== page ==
Malla Nunn’s “When the Ground is Hard,” the 2019 winner of the Los Angeles Times Book Prize for young-adult literature, will summon a familiar world for fans of her award-winning Detective Emmanuel Cooper series. Both narratives are set in the earlier years of South African apartheid, a time and place far removed from author’s longtime home in Sydney, Australia.
Nunn was born in Swaziland, and her novel “When the Ground Is Hard” pays homage to her mother and aunt’s 1960s schooldays at a missionary-run “Christian Academy,” the same one Nunn herself eventually attended before emigrating Down Under, at 14, with her family. Unlike many young-adult novels reaching into the writer’s childhood, it was hardly a work of nostalgia.
“This book came out of a massive failure of trying to write something that I thought would just be entertaining,” says Nunn, speaking by phone from Sydney, “instead of just writing what was close to my heart. I’ve been to this boarding school, why would I want to go back there? But a writer friend encouraged me, and also said: Take really good care of yourself while you work on this. You’re going to be going back to a place you didn’t love.”
No one loves the Keziah Christian Academy of Nunn’s novel, especially not protagonist Adèle Joubert, whose mother feels proud that her children’s bigamist white South African father pays their school fees. Accustomed to being in the clique of “pretty” girls in the institution for multiracial children, Adele returns for the new year to find herself sent down a rung — forced to room with Lottie, whose poverty and odd behavior make her a pariah.
“Even after I conceived of the relationship between these two girls, I was still pretty resistant to actually writing about them,” says Nunn. “This is my blood in this book. It’s my mother, my aunties, my grandmother. We all went to that school. My parents worked at that school. Our experience was not entertaining. I needed to write about what was actually important in our experience.”
She needed to make it understood across cultures as well. “It’s not something Americans can understand, even Americans of color,” she says. “The caste system, for people like me who were multiracial, was microclassified. I learned that we were completely between things, as if my entire world was saying, ‘There is no solid ground for you. You must find your own way.’”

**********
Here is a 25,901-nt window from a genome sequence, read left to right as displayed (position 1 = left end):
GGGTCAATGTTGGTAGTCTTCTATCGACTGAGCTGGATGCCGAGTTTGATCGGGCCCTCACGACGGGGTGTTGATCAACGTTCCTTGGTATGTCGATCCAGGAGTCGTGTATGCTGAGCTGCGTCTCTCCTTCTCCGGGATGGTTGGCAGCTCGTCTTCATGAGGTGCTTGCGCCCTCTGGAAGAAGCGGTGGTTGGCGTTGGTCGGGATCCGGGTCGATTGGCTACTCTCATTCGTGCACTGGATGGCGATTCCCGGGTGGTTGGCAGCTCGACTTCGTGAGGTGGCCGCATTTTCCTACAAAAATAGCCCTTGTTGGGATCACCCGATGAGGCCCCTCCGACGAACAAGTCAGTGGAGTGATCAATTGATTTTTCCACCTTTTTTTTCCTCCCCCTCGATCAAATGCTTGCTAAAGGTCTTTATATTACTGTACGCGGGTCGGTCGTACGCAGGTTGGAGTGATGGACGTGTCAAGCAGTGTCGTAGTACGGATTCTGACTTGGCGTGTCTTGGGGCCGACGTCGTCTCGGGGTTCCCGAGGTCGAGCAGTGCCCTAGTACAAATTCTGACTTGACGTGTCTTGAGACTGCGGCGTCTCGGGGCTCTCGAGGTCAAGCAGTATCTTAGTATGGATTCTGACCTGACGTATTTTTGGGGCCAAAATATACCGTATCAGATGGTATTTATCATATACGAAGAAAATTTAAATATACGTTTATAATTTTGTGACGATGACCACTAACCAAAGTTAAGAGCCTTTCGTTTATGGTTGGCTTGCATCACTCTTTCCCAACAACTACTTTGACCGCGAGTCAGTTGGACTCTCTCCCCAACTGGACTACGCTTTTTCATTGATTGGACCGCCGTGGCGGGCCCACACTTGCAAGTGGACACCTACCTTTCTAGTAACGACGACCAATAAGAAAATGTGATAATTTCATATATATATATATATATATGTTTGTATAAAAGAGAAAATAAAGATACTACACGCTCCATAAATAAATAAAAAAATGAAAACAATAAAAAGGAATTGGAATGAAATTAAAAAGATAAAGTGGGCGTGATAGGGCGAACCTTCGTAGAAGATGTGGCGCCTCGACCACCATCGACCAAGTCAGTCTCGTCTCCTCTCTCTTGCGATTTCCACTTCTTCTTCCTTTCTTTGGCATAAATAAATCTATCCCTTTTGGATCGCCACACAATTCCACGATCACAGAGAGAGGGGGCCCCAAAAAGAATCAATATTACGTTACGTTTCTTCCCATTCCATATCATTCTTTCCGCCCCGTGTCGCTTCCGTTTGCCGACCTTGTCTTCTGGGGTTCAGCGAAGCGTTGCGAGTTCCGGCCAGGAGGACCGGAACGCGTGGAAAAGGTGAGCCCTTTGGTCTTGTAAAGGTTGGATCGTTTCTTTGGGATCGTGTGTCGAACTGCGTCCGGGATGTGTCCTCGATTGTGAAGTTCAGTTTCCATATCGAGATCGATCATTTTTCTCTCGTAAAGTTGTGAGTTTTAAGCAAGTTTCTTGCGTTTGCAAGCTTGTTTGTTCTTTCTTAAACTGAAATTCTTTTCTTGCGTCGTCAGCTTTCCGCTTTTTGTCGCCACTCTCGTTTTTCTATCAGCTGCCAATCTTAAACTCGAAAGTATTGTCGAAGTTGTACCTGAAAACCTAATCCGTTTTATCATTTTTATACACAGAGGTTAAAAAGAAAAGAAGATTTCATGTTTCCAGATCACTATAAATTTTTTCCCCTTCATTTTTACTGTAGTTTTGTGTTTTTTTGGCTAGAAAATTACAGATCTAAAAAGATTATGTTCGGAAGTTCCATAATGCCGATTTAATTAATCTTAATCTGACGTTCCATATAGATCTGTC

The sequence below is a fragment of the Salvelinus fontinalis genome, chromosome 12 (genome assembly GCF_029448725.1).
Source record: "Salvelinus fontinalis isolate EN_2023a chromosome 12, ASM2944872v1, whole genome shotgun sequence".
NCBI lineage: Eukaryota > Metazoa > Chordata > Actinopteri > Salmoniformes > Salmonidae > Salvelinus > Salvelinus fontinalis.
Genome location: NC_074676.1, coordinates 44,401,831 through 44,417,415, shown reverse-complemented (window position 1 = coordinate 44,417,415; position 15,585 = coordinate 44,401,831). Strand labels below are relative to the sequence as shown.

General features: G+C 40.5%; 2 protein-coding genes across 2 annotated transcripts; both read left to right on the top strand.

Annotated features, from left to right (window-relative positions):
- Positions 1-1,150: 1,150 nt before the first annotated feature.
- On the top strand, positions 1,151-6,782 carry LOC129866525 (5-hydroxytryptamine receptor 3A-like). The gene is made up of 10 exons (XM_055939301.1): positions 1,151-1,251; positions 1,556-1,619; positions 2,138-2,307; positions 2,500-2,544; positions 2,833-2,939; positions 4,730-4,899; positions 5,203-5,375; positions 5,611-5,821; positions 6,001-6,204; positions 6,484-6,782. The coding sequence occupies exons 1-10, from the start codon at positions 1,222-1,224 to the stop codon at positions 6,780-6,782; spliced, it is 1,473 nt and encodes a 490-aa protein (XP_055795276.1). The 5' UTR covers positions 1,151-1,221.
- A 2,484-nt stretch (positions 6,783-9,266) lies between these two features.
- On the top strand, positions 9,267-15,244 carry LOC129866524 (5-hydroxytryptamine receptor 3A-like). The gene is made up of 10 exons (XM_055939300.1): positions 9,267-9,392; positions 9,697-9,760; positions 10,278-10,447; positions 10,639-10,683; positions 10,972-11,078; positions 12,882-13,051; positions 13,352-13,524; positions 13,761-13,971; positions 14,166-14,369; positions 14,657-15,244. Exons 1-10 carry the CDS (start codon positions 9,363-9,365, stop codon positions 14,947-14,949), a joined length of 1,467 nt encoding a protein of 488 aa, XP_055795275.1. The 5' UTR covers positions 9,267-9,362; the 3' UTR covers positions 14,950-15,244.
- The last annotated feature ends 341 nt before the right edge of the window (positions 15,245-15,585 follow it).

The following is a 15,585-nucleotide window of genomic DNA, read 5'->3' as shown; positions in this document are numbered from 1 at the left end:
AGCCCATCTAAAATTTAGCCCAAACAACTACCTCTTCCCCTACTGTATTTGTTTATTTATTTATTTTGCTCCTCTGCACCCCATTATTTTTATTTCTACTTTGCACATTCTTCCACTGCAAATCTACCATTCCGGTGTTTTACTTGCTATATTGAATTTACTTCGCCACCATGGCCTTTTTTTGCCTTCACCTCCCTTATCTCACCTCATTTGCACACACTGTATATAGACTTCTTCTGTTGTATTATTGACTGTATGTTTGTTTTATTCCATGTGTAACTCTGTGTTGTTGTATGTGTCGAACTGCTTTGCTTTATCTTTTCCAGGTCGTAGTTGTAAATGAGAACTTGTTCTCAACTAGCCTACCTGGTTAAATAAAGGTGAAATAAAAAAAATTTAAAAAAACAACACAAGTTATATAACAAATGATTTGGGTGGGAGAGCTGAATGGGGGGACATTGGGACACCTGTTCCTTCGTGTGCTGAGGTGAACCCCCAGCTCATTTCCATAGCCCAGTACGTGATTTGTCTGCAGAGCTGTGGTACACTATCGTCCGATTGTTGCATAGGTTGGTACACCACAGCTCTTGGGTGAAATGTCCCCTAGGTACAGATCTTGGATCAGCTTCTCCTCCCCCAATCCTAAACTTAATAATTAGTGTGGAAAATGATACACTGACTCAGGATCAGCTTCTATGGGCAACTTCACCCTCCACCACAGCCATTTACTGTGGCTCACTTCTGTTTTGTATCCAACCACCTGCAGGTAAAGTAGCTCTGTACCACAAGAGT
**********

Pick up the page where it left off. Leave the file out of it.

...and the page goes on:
You could do that, Nunn says, only by “importing whatever powers you can back from those who are on solid ground. If you were lighter skinned, it was really important that you had money, for example. There were a huge amount of rules to remember and follow.”
Take, for instance, Adèle’s habit of hoarding shop-bought cookies and canned fruit: “First, those packaged sweets are manufactured, which means more Western, more ‘wealthy.’ Also, since you could keep them for months without spoilage, they promised celebration at any time, without it being a holiday or an outing. Third, a bit of sweetness is such a human need.”
Despite her own later experiences at the school, Nunn needed a gut-check from her elders to know she’d fully captured the texture of the ‘60s. “When I finished this book I sent it to my aunt, on whom Lottie is based,” Nunn says. “She responded by text and said, ‘I’m crying now. I’d like to tell you I’m crying for Lottie. But I’m really crying.’ I knew then I’d gotten something right.”
It was personal, Nunn explains. Her aunt “was very tall, slender, poor and bright.” It was tough enough to be female and mixed, “but to be poor and bright as well? There were three roles you could fulfill. You could be a teacher, a nurse or the boyfriend of a rich white guy. That was absolutely part of the cultural understanding.”
Though focused on Adèle and Lottie, the novel takes in the broader scope of apartheid, which left no one unscathed — including the oppressors. An important subplot in the book involves an Afrikaans farmer whose land abuts Keziah Christian Academy. Mr. Bosman is as poor as many of the academy students, but he wields his white privilege as a weapon against all incursions. “Poor white people were just often hanging on to that privilege because it was all they had,” says Nunn. “They had terrible lives and took it out on black people. There were just layers of suffering everywhere, with everybody.”
Nunn feels sympathy even for those who made their fortunes off apartheid. “When I see very rich white South Africans who come to Australia: ‘Well, you’ve escaped.’ But somehow, I hope at some point, you take stock of who you are and how your money was made. I hope you have some grace about it. But I doubt it.”
Nunn is grateful that her family too escaped, including her aunt, the real-life Lottie, who went to a reunion at the Christian school a couple of years ago. “I said to my aunt, was it really hard?” Nunn remembers. “And she said ‘Malla, I loved it. You know why? Because I live in Australia. I have a daughter who works at Apple and a grandson in law school. I walked in there and I used to be one of the poorest kids, with holes in my shoes. And I felt like God may not come when you want him, but he’s always right on time.’”
Bethanne Patrick is a freelance critic who tweets @TheBookMaven.